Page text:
Movies We Like
Rarely will a person like myself glorify or reference a film that is classified as smut. Perhaps it's because modern smut is lacking in something quite important: a story that can hold itself up without the exposure of genitals. Thundercrack!, written by and starring George Kuchar (1942–2011) and directed by his good friend (possible ex-lover) Curt McDowell (1945–1987), is a parody film like nothing you've ever seen and is now among my top 20 favorite movies. It pays homage to just about every genre, specifically horror, Noir, fantasy and comedy, and presents the viewer with something very extraordinary.
On a stormy night, several groups of people find themselves seeking shelter at a creepy mansion. Two women pick up two stranded men and they get into a car accident. A ring master from a circus is en route with a crazy gorilla named Medusa, and a few others make their way there by default. The house is owned by Mrs. Gert Hammond (Marion Eaton), an insane widow who has the remains of her husband pickled in various jars. The group is grateful for Mrs. Hammond's hospitality while observing her near-psychopathic behavior. She decides to make them all refreshments and dinner and tells them to go into a vacant room to change out of their wet clothes and into her and her deceased husband's wardrobe. The room she leads them to is crude and ridiculous: there's a blow up doll on the bed, a glass dish with KY jelly, and sex toys and posters ranging from cutesy forest scenes to pornographic scenarios. A hilarious and fairly distasteful sequence occurs as each person enters the room to change. Meanwhile, Hammond spies on them through a false wall. As she expects, each person is aroused by one or more objects in the room and starts to...well, you know. As she watches, the kooky Mrs. Hammond gets off on the opposite side of the wall with a shaved cucumber. Up until this point, you forget you're watching a pornographic film. But once you see a close up of Hammond's privates and her beloved cucumber, you know you're in for a wild ride.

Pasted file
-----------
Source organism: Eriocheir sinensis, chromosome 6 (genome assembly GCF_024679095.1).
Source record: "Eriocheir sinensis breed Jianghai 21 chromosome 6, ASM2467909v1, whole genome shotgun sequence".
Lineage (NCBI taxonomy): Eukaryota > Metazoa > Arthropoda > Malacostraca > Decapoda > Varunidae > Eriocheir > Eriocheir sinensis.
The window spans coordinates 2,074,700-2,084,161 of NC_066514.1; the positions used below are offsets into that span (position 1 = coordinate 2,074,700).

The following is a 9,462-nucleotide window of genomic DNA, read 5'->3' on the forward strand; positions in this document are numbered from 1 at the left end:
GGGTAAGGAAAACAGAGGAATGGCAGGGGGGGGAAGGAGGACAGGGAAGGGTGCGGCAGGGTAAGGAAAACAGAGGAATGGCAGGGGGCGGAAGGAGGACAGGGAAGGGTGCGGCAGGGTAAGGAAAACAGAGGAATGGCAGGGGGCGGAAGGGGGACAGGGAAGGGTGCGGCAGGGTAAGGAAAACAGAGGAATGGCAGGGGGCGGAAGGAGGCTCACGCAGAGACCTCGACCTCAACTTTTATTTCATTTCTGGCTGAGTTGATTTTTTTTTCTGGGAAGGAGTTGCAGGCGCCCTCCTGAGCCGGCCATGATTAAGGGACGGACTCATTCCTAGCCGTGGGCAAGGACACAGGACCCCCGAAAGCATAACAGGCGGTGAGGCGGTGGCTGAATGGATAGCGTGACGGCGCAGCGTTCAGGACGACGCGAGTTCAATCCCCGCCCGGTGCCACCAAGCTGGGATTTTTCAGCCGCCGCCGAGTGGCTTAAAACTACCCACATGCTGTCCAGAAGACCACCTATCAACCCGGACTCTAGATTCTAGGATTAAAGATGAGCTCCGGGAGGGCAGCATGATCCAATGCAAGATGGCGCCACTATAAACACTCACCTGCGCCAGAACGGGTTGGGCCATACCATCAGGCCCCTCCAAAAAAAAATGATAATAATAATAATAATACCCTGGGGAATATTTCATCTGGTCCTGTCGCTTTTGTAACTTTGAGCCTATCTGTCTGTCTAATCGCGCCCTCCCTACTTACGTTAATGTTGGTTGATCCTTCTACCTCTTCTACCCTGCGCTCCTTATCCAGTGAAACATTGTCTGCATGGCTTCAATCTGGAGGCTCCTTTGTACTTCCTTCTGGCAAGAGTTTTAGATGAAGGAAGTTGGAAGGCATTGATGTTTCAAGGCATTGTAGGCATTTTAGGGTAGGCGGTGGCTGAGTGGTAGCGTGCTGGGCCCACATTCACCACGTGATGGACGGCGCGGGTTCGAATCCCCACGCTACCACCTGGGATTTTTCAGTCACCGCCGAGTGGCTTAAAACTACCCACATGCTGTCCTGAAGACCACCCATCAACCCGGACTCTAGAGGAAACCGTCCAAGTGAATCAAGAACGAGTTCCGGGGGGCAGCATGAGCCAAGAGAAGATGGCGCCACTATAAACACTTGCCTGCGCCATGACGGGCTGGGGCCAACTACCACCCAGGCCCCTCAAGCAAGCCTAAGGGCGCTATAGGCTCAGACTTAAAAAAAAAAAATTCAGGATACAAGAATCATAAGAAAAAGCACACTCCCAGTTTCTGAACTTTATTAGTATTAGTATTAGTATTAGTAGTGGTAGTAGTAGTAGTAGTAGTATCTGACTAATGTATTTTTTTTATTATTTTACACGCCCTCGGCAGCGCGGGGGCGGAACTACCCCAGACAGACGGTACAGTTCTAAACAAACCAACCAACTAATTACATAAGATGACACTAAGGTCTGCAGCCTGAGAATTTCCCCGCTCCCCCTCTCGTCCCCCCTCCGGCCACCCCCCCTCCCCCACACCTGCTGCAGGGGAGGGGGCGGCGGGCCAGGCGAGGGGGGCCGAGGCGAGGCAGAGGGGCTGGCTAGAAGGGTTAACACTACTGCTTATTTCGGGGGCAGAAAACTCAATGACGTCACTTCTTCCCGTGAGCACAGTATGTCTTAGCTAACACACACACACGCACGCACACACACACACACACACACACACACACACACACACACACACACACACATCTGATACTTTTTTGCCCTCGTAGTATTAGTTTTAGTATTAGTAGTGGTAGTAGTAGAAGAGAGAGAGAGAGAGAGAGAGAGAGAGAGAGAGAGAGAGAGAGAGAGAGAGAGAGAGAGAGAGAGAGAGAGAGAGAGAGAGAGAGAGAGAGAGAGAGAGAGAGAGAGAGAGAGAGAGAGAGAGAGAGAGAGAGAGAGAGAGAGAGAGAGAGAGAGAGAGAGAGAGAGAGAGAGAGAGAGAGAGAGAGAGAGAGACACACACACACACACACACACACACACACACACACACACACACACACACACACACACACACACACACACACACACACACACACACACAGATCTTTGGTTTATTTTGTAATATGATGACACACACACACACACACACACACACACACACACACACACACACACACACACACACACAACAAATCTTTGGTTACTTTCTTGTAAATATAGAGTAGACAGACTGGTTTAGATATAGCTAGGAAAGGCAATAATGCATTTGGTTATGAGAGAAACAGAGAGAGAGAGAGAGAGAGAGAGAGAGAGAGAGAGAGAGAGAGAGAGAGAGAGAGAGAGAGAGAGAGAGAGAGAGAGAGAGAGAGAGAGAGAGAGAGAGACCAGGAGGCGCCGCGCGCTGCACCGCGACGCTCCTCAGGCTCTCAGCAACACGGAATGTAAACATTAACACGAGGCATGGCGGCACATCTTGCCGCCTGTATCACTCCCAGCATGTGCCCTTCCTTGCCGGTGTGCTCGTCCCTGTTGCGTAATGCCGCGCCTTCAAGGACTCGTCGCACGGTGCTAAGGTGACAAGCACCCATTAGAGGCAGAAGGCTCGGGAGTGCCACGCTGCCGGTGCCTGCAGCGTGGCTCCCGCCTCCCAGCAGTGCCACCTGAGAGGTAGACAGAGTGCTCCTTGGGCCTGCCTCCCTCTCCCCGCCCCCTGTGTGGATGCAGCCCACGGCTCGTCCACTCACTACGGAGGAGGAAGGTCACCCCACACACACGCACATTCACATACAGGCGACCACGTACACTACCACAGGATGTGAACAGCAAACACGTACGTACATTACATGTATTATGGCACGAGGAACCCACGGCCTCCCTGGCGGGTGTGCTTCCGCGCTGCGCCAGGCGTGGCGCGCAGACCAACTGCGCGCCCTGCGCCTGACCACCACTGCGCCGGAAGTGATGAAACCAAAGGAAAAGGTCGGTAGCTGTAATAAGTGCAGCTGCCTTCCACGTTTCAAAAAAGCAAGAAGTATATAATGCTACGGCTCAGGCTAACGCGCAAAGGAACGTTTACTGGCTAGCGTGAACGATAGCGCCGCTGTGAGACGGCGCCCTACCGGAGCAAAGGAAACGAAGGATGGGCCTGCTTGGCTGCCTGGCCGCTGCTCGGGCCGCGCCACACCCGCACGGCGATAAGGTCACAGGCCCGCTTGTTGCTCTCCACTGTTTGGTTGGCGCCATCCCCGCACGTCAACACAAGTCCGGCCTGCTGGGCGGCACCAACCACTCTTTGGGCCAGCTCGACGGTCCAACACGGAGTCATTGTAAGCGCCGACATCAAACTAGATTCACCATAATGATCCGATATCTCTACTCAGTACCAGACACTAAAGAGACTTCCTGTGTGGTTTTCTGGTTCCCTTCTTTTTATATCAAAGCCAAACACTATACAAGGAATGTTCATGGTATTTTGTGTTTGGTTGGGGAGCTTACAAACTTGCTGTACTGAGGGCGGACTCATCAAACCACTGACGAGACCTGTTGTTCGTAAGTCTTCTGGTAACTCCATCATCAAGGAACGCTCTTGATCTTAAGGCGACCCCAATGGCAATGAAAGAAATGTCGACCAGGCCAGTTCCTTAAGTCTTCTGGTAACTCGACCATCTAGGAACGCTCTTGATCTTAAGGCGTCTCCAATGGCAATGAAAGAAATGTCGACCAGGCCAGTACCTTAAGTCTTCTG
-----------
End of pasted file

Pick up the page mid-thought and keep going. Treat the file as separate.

Following the changing sequence, the group starts to get to know each other. Many of them get to know each other a little too well and escape to empty bedrooms. Two of the men are gay, and all of the women are single, therefore a satiric play on sexuality unfolds where the women are constantly trying to seduce the men, regardless of their interest in them. The gay men are also advancing on all the men present, regardless of their sexual orientation. The entire film brings to mind a bizarre game of musical chairs as the entire group and the hostess all end up having sex. Towards the end, the circus master Bing (George Kuchar) finds his way to the mansion and informs the group that his truck is damaged and that his gorilla (who has a taste for sex with humans) is on the loose and can only be calmed with bananas. As the group tries to think of a way to escape the house with the crazed gorilla lurking outside, they also try to help Bing work through his mental breakdown. As it turns out, the reason the gorilla likes having sex with humans is because she raped Bing in her cage years ago. This particular part of the movie is a grotesque parody to Beauty and the Beast, as Bing realizes that he's in love with Medusa. The story ends when Hammond's darkest secret—her deformed son hidden in a cellar—is discovered by her frightened guests.
It's easy to reference the sex in the movie, mainly because there's a lot of it and you really can't work your way around it. However, the film as a whole would be just as good without it, and I think that's why I loved it so much. It reminded me of the early works of John Waters, specifically Female Trouble. It pulled off all the wonderful bits of many great genres: the soft-focus lighting, dramatic music, and fairytale romance of classics; the shadows, montage, and shifty mise-en-scene of Noirs; the stormy night and deranged host of horror films; and the witty dialogue and near-slapstick approach to certain gags found in comedy. McDowell and Kuchar took all of these elements—ones which they'd admired all their young lives—and threw in raunchy sex. The film is a coming-out story for the two, where each pays respects to what they've been taught about the norm while exposing their sexual progress and retaliating against that norm. McDowell was fairly promiscuous, while Kuchar was always ashamed and awkward when it came to sex. It's this rebellious, cautious, and double-sided plot that stuck with me the most, but that's just me. I couldn't possibly imagine how the events could actually turn someone on, but they might have. To each his own. Either way, the film was enjoyable on many levels and hands down the most bizarre sequence of events that I've ever seen. Rest in Peace, George! Highly Recommended.